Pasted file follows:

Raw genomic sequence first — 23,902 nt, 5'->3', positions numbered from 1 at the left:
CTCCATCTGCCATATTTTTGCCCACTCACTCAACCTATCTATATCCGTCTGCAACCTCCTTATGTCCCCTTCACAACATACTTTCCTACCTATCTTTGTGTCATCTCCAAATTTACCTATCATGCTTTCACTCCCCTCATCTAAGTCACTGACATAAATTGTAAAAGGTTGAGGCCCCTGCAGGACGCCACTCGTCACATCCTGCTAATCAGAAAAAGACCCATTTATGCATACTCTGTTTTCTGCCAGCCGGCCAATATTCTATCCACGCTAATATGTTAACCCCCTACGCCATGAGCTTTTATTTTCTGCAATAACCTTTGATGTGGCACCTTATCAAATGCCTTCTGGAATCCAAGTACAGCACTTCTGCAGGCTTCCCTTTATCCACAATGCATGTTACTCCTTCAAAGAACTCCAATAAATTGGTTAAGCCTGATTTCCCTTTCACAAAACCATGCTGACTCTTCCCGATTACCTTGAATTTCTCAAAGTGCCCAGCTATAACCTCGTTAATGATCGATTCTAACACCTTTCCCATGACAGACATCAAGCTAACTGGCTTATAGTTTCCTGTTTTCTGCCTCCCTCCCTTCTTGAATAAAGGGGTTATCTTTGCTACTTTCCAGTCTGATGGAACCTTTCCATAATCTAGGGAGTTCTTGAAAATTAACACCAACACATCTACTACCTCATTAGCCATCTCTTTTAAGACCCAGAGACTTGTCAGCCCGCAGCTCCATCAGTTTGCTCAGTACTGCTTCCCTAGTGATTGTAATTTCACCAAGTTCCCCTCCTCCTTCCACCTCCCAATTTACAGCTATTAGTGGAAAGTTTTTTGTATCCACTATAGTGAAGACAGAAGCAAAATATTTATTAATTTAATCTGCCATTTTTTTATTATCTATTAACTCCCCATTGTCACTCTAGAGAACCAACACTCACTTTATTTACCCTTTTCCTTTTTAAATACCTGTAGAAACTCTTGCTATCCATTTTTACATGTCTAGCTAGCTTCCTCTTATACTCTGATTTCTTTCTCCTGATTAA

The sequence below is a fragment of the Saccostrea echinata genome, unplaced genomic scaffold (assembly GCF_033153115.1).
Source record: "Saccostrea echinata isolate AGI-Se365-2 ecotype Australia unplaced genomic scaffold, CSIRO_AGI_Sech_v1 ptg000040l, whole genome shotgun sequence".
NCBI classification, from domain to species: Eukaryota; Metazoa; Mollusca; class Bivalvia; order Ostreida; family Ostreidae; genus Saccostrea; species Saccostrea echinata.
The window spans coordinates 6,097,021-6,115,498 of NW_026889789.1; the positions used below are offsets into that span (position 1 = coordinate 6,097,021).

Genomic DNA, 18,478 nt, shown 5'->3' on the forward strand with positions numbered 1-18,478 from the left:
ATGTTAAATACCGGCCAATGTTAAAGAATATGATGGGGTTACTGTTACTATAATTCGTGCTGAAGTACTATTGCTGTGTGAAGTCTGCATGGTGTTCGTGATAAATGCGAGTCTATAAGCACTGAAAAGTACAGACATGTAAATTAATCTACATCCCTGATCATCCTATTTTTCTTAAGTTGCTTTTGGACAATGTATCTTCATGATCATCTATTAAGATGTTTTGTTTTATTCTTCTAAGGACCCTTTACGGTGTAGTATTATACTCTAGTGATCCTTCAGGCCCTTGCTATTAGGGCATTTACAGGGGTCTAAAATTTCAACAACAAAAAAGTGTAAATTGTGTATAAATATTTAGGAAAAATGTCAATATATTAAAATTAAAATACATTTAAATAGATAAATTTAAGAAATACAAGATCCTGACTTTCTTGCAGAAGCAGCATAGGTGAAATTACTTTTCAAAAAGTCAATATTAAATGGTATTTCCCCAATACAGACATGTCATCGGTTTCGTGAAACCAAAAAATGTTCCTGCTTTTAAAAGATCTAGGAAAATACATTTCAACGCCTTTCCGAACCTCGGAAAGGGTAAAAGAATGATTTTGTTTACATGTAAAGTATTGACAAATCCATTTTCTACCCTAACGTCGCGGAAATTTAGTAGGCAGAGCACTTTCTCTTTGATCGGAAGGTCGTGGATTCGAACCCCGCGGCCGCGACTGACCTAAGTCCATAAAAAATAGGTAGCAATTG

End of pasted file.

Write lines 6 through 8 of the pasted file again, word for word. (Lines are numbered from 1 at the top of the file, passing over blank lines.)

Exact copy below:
The window spans coordinates 6,097,021-6,115,498 of NW_026889789.1; the positions used below are offsets into that span (position 1 = coordinate 6,097,021).

Genomic DNA, 18,478 nt, shown 5'->3' on the forward strand with positions numbered 1-18,478 from the left:
ATGTTAAATACCGGCCAATGTTAAAGAATATGATGGGGTTACTGTTACTATAATTCGTGCTGAAGTACTATTGCTGTGTGAAGTCTGCATGGTGTTCGTGATAAATGCGAGTCTATAAGCACTGAAAAGTACAGACATGTAAATTAATCTACATCCCTGATCATCCTATTTTTCTTAAGTTGCTTTTGGACAATGTATCTTCATGATCATCTATTAAGATGTTTTGTTTTATTCTTCTAAGGACCCTTTACGGTGTAGTATTATACTCTAGTGATCCTTCAGGCCCTTGCTATTAGGGCATTTACAGGGGTCTAAAATTTCAACAACAAAAAAGTGTAAATTGTGTATAAATATTTAGGAAAAATGTCAATATATTAAAATTAAAATACATTTAAATAGATAAATTTAAGAAATACAAGATCCTGACTTTCTTGCAGAAGCAGCATAGGTGAAATTACTTTTCAAAAAGTCAATATTAAATGGTATTTCCCCAATACAGACATGTCATCGGTTTCGTGAAACCAAAAAATGTTCCTGCTTTTAAAAGATCTAGGAAAATACATTTCAACGCCTTTCCGAACCTCGGAAAGGGTAAAAGAATGATTTTGTTTACATGTAAAGTATTGACAAATCCATTTTCTACCCTAACGTCGCGGAAATTTAGTAGGCAGAGCACTTTCTCTTTGATCGGAAGGTCGTGGATTCGAACCCCGCGGCCGCGACTGACCTAAGTCCATAAAAAATAGGTAGCAATTG